How the Moringa can purify water

10 March 2019 | Environment

Next Thursday (14 March), the National Commission on Research, Science & Technology (NCRST) hosts a public lecture presented by Prof Habauka Kwaambwa on the evaluation of antibacterial properties of the Moringa species found in South Africa and Namibia.

The aim of the project was to evaluate the suitability of Moringa plants as both a source of antimicrobial compounds and as biosand filter for the removal of microbial pathogens in water.

Kwaambwa's research involved evaluating the antimicrobial activity of leaves, fresh pods, flowers, seeds and roots of Moringa species against bacterial strains, while developing a new technology of water and wastewater treatment that eliminates the use of chemicals, meaning that it is fully sustainable, cheap and easy-to-use for rural communities.

The latter involved developing a Moringa seed-sand biofilter for water treatment because the use of chemicals is normally expensive and has health and environmental effects associated with them.

Two prototypes of the water treatment system using Moringa seed ­powder have been developed.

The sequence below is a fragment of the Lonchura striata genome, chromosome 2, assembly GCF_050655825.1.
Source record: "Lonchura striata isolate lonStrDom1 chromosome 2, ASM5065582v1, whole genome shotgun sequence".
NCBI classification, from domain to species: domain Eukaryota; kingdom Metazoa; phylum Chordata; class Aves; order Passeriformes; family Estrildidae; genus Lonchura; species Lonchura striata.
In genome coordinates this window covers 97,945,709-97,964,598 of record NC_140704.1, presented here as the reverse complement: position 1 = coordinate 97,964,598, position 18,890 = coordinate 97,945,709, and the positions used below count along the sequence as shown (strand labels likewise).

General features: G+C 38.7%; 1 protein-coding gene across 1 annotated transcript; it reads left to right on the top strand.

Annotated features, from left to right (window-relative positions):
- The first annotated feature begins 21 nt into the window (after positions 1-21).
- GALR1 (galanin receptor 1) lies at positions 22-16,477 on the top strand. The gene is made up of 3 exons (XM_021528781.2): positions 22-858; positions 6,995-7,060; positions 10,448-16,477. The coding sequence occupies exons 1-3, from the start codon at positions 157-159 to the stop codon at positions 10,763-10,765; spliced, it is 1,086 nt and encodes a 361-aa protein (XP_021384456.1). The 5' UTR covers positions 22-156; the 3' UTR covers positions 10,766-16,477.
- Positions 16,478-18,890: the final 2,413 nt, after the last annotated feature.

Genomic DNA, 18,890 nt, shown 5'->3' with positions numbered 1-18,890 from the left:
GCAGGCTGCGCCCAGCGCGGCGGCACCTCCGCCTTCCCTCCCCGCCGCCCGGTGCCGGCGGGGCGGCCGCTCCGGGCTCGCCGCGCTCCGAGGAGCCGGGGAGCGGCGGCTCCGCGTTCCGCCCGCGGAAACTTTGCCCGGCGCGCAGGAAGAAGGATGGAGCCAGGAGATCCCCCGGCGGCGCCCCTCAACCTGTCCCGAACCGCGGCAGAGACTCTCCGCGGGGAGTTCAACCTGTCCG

Both prototypes have an elevated raw water tank (which serves as a gravitational feed tank for the system), a flocculation tank where the Moringa seed powder extract is added and a settling tank where coagulated/flocculated impurities (including bacteria), settle and the clear water either overflows or is filtered to the next tank.

The second prototype has additional features for sludge removal in the settling tank, as well as sand and carbon filter tanks at the lowest end of the process. Both sand and carbon filters are fitted with backwashing valves fed from the backwashing basin.

The water purification device that couples the filtration capabilities of sand and charcoal (both readily available) with the antimicrobial and flocculating properties of the cationic protein are found in a Moringa seed. This technology eliminates the presence of organic material in the effluent to permit long water storage without bacterial re-growth.

The event takes place at the Namibia Scientific Society at 18:00.

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